I asked my colleague Ben Carter to come up with the last word on today's CSA reforms. Here's what he said, including some bits (particularly para 4) that the press didn't tell you
high number of parents, who have a case with the Child Support Agency, will
receive letters this week advising them of the changes to the way in which the
child support system will work.
part of the Government’s current reform of the system all existing cases, which
have been dealt with by the Agency, will automatically be closed at some point
over the next couple of years. This
means that parents with existing cases will then have to make a choice as to
whether they wish to make a fresh application for child support or whether they
wish to enter into a private agreement for payment of child support outside,
and independent of, the child support system.
one of them decides that they wish the Agency, or its intended replacement
body, the Child Maintenance Service, to continue to deal with their case then
they will discover that they will now have to pay fees for the privilege of
the paying parent, usually the father, this will be 20% of the child support
liability with the receiving parent, usually the mother, paying 4% of the
liability and, therefore, only receiving 96% of the liability once the fee has
been deducted. These charges are clearly
quite significant and many parents will feel it is grossly unfair to be forced
to pay a charge for a service that has previously been free to use and,
furthermore, has had a somewhat chequered past. However, if the paying parent opts to make payments direct to the receiving parent, rather than through the CSA, those charges may be avoided.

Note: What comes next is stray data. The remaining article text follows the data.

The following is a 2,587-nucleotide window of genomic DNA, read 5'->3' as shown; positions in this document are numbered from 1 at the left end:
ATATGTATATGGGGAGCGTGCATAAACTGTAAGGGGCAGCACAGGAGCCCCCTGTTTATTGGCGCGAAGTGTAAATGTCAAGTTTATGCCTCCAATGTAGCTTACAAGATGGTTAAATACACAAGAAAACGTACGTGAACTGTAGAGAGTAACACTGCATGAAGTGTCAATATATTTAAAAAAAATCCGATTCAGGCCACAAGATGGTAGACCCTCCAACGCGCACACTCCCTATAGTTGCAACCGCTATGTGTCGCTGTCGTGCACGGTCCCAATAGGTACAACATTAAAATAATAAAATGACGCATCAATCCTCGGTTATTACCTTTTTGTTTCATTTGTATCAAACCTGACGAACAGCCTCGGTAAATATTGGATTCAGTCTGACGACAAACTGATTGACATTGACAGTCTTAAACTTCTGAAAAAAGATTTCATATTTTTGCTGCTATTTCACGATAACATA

a parent can apply to the new scheme they will have to pass through a “gateway”
which involves a telephone conversation with the Child Maintenance Option
Service. This organisation will explore
with the parent whether a private agreement, instead of an application to the
Child Support Agency, would be suitable in their case.
parents who do decide to enter into a private agreement may quickly discover
that these agreements, whilst no doubt successful for some, may well not be
appropriate for them bearing in mind that they are unmonitored and currently unenforceable.
is, furthermore, up to the parents to decide how much will be paid pursuant to
such an agreement, which may result in payments being made which bear no
relation to the cost of maintaining a child.
there may be some merit to the Government’s claim that it is better for parents
to be able to reach agreement over these issues, it is quite clear that such
agreements will be unsuitable in a significant number of cases. The concern is
that these cases will now be deterred from applying for child support and will
end up with private agreements, which are not complied with, or make provision
for the payment of inadequate sums.
Benjamin Carter is a solicitor with the leading family law team at Cripps.
He has a particular interest in the law and procedure of child support
maintenance. He regularly writes for legal profession publications and gives
seminars to lawyers. You can contact him on Benjamin.email@example.com.